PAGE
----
Thursday, July 23, 2009

Motorists had a horrendous time

23rd, 2009
By Our Correspondent

Bengaluru, July 22: A huge rally in the heart of Bengaluru on Wednesday once again trashed the police assurance that it will not allow large protests to disrupt traffic in the city.
Motorists had a horrendous time in the central business district Wednesday morning, with a protest march activists of the Dalit Sangharsha Samiti (DSS) bringing traffic to a standstill at many junctions. Around 200 traffic cops from the east division were deployed to control vehicles heading to the area after it became clear that the protest march by around 3,000 DSS activists, that began from Jakkarayanakere around noon, would create chaos in the busiest part of the city.
After causing hours of bumper-to-bumper traffic and traffic snarls, the march ended at Bannappa Park, but the traffic police claimed that there were no jams and the rally only slowed vehicular movement.
“We were informed about the protest march and traffic policemen were deployed along the entire route. Vehicles had to be diverted in some areas including Seshadripuram and Guttalli,” said High Grounds traffic inspector L.V. Tejaswi.
DCP (traffic-east) B.A. Muthanna said traffic was affected in some places by the rally. “The protesters did not block the roads, but they caused several hold-ups that severely affected movement of vehicles,” he said.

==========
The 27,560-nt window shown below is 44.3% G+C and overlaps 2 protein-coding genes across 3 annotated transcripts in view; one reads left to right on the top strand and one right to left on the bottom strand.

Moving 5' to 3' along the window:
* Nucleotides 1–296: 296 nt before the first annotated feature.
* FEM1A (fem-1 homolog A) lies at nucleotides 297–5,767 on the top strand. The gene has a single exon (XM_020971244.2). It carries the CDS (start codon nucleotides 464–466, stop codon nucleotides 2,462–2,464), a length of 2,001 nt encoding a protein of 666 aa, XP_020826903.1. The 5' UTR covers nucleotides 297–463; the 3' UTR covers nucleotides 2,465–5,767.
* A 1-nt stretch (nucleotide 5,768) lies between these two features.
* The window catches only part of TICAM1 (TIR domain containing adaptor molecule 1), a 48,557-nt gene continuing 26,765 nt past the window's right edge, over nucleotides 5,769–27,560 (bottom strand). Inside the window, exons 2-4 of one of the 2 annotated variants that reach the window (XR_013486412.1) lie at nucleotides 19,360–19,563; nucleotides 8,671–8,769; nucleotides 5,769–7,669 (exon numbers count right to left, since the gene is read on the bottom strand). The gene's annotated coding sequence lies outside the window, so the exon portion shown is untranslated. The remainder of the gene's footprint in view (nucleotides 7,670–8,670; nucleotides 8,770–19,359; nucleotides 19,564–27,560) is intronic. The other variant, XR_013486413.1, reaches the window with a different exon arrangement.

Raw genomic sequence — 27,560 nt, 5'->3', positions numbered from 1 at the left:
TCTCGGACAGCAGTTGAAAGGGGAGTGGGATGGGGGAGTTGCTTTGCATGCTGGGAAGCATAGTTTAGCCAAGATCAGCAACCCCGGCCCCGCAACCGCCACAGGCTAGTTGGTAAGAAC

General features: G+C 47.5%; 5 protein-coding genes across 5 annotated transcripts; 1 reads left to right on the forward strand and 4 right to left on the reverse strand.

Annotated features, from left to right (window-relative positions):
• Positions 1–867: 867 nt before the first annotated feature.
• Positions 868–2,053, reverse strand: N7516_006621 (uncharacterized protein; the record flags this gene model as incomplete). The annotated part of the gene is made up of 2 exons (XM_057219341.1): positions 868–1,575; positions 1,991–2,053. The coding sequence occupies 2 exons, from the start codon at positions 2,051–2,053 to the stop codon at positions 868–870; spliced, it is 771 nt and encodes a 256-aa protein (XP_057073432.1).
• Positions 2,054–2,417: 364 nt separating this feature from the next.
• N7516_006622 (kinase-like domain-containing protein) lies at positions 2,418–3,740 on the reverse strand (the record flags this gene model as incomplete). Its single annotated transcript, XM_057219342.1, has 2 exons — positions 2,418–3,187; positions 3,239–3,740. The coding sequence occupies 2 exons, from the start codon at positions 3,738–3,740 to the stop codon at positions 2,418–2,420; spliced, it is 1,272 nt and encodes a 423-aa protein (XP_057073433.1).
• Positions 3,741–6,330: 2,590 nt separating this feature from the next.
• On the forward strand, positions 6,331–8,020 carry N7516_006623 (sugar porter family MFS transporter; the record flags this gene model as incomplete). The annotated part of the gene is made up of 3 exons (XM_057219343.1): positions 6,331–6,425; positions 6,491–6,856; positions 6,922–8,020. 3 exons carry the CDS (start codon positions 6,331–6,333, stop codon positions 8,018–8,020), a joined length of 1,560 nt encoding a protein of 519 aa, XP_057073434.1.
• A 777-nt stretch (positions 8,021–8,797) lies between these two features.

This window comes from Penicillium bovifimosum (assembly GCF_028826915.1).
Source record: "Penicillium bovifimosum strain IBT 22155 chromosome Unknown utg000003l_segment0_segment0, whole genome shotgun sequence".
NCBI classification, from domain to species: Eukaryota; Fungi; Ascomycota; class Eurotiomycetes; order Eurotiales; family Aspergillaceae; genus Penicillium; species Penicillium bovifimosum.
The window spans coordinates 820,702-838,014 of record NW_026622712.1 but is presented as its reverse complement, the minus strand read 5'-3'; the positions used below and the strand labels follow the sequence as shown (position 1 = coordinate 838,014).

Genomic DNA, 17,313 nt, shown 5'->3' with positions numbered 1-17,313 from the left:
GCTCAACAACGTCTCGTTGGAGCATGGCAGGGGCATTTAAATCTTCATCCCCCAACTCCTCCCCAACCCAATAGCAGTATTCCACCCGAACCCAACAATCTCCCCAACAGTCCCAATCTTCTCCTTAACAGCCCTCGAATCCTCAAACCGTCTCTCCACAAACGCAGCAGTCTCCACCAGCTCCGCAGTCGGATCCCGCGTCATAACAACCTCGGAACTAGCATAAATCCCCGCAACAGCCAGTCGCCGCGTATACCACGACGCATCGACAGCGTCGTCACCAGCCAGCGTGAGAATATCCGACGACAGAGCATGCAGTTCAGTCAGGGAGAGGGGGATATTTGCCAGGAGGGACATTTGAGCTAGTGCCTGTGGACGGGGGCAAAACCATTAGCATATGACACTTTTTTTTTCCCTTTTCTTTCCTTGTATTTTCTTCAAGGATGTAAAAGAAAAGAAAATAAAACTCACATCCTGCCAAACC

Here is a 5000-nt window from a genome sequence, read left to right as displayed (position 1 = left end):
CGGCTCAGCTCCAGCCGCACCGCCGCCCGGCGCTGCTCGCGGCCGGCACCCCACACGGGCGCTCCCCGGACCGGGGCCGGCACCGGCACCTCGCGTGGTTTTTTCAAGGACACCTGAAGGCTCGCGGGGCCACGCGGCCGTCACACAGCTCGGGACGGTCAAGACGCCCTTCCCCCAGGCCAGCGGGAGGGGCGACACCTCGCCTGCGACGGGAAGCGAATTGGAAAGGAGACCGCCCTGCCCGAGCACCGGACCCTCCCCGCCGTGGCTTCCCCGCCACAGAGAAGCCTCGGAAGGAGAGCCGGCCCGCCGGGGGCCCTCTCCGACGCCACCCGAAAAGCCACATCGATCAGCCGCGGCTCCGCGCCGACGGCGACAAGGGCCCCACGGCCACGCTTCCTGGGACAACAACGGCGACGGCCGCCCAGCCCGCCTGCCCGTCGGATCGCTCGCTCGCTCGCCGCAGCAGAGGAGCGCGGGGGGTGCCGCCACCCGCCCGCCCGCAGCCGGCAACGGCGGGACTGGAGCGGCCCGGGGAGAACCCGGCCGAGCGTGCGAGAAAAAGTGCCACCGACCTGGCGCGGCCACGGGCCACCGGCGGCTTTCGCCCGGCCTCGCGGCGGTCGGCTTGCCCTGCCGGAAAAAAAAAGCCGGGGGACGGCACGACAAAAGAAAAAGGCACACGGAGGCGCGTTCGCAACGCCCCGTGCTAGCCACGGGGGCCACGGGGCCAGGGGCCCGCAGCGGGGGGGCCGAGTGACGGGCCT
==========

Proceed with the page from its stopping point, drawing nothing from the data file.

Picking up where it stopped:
Traffic had to be routed to roads parallel to those taken by the protesters, but vehicles came to a standstill near Nataraj theatre in Sheshadripuram. “A few vehicles were stuck on the road near Swastik Circle, leading to a jam,” a police officer said.
Senior police officials said the DSS had obtained permission from the police department for their protest march. “The permission was granted by additional commissioner of police (law and order) M.R. Poojar,” a police officer said.
Additional commissioner of police (traffic and security) Praveen Sood said the cops had done their best to minimise inconvenience to the public. “It was a procession. The traffic naturally slowed down. Narrow roads made matters worse,” he said.
When Deccan Chronicle asked a senior police officer why permission had been granted for the procession, he said, “It is a fact that Benagaluru faces traffic jams even when there is a small event held in the city. The police cannot always refuse permission for processions.”
He went on to claim that, “In this case, the protesters did not block the roads.”

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